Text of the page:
As part of a series of blog posts we are planning to publish during this time, Charlie, a final year Law Student. at the University of Essex has provided some answers to questions about her experience of the Covid-19 crisis. We hope you enjoy reading it!
If you are also happy to talk about your experience during this time, give us a shout by e-mailing Jeni at firstname.lastname@example.org.
Briefly tell us about yourself?
My name is Charlie and I am a final year Law Student. I work for both the Students’ Union and the University itself – most of you will recognise me as the Milk It and SU Bar Quiz Host. Bit of shameless promo, to find all the previous SU Bar Quizzes you can click here
How did you feel in the days leading up to lockdown?
I do not think the weight of the pandemic really hit me until I tweeted this in a lecture break:
9 minutes later the Vice-Chancellor announced that all face-to-face teaching was suspended. So, it turned out that I was sitting in my last ever lecture. Thereafter, it was a waiting game for answers about my jobs, graduation, coursework, my friends’ plans, how it was going to affect my family etc.
Devastatingly for me, to all intents and purposes, I lost my jobs. I absolutely love the work I do, and I had big plans for my final term. Furthermore, watching my housemates and friends leave was tough; knowing that I may not see them for months and I would miss many 21st birthdays and final year celebrations was pretty heart-breaking. I understand why many students went home to be with their families but to me, my housemates especially, they are as much family to me as my own relatives.
How is lockdown treating you?
Up until the past week, other than my weekly, unnerving trips to Tesco, lockdown has not really felt like a lockdown. My final degree deadline was on the 7th May and pretty much from a week before lockdown till that date I was working on coursework. I had 9 deadlines after the ‘Easter Holidays’ so really I behaved no differently than if there was not a lockdown. I just worked all day, every day, in my house. I think one of the only positives to come out of the pandemic for me is that I was prevented from spending 5 nights in Sub Zero during the last week of term, rather than studying.
Now my degree is over, the reality of the lockdown is hitting hard. I had plans to be back working almost full-time and finishing my University of Essex bucket list. For now, I am ticking off menial task like cleaning the house and completing my Big Essex Award application.
Coronavirus is really the best contraceptive for fun, right?
How has COVID-19 affected your future?
The job market is in disarray and so now I am working through the stages of grief to reach acceptance of potentially a long period of unemployment. It is difficult, because the majority of my friends cannot understand how this feels, they have either secured jobs or Masters offers and some have not finished their degrees. They do try, but it is challenging to see the seemingly empty future from my perspective. I always try to stay optimistic and I know this could only be short-term, but there is a lot of uncertainty.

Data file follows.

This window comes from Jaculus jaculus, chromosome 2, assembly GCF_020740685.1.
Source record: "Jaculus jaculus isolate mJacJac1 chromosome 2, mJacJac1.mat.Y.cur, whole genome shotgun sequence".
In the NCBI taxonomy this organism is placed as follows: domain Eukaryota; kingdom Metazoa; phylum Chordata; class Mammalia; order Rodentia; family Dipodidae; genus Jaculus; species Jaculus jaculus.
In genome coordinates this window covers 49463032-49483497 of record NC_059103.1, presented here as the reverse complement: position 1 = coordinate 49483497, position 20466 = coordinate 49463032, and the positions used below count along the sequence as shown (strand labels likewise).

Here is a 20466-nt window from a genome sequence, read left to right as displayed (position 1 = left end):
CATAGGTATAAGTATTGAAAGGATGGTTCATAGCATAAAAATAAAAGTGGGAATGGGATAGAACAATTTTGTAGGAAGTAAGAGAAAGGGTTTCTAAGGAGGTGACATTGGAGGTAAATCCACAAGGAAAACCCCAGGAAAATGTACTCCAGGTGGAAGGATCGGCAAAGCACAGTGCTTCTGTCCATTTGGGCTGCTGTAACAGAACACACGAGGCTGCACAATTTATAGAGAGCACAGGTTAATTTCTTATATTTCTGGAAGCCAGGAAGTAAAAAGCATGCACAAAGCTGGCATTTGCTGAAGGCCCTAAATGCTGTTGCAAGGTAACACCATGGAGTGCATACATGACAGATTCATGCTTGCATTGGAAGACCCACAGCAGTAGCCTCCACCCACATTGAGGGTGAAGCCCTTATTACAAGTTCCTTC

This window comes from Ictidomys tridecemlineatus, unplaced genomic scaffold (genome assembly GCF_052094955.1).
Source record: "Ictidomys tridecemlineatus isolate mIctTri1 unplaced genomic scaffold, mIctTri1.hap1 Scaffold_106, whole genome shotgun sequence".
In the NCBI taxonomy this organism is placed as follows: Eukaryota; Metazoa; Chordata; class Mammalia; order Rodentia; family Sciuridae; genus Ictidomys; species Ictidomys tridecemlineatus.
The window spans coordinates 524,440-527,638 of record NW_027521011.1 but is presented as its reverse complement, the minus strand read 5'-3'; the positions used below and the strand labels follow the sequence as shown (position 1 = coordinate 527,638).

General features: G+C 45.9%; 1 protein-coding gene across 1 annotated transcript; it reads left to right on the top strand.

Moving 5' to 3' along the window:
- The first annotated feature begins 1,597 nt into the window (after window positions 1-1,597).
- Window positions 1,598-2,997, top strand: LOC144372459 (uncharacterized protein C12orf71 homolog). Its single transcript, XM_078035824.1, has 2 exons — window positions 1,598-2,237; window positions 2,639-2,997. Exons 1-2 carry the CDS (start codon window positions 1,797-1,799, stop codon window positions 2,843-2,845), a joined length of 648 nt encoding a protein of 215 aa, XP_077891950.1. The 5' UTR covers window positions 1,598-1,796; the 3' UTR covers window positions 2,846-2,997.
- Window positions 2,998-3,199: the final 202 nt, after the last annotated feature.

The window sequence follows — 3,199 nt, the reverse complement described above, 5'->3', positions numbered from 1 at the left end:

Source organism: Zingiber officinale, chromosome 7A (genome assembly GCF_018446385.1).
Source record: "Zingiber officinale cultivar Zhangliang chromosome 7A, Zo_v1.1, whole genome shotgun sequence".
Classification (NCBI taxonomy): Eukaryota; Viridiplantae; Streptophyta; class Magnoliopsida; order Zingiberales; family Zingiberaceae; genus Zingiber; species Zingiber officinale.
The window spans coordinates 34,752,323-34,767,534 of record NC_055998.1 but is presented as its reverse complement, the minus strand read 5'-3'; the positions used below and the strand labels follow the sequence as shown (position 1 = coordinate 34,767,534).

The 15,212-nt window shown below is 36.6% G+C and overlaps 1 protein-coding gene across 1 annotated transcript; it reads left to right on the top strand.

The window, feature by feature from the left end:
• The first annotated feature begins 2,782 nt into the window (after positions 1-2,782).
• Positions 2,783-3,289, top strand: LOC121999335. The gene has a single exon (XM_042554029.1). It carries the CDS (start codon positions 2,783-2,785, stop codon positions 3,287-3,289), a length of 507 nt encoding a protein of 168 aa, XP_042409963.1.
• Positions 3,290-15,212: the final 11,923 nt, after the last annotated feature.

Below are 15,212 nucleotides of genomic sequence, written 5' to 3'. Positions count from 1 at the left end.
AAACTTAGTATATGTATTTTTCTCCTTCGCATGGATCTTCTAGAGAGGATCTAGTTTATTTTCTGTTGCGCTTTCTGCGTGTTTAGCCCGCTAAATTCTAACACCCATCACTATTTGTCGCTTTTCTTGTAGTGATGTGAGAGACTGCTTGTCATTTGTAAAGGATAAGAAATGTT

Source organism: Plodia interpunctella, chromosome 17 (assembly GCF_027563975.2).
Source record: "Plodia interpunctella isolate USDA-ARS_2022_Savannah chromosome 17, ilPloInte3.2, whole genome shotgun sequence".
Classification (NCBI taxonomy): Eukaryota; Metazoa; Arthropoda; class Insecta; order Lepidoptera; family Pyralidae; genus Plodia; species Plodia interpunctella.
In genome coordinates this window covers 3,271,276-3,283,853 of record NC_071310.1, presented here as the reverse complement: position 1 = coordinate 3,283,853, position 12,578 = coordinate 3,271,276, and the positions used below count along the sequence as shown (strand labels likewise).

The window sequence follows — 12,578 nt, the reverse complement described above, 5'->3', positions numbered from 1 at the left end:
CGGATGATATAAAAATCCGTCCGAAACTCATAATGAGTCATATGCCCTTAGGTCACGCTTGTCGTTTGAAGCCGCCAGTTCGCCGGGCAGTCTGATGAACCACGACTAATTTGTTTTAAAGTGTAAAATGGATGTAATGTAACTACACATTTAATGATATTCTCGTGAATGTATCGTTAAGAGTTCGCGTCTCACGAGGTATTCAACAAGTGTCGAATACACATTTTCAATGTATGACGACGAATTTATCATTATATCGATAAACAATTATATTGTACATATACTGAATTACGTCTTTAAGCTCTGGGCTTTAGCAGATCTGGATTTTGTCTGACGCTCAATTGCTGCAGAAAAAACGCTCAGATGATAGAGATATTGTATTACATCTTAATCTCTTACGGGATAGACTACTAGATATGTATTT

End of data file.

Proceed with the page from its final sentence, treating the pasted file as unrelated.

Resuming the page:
That all being said, I am spending considerable time looking and applying for work and finding opportunities to build up skills and experience. I find my coping-strategy when I am stressed is to really exercise my work-a-holic tendencies and find a project. At the moment, I have been working with young people by designing and giving advice on their CVs. I also have plans in progress to start a blog/video series aimed at prospective undergraduates to offer information that I wish I had been told before and during my University experience.
How do you cope with the situation on a day to day basis?
I can almost hear my friends saying “don’t say it!”… but honestly, Tik Tok and the Sidemen have been keeping me laughing and entertained during this quarantine. I have my own Tik Tok account (@cleopatraeight) and I try to make content just to keep me busy. I am an Anti-Bullying Activist, so I aim to make the occasional content to promote awareness:
The best advice I can give to people struggling is to always have a plan for the next day. Whether that be painting by numbers, learning Tik Tok dances, reorganising your room etc. I used monday.com to make a list of everything I wanted to do once my deadlines were over and I am working my way through it. Try it out – it’s free for students!
Where are you and what’s it like there?
Currently, I am living on my own in Wivenhoe. It is definitely strange to being living in a house that normally has 6 other people buzzing around it, but I have enjoyed aspects of having the house to myself. Although, I am really starting to miss small things my housemates did like passive-aggressive Mario Kart Wii matches, cooking dinner together, yelling at the Amazon Echo over and over and the general house banter.
My parents are desperate for me to come home. I did not travel home before the lockdown because I knew I would achieve better quality coursework if I was in my normal study environment and working to my own timetable. My family understands, but I appreciate they are worried, and they miss me, so I hope I can see them soon!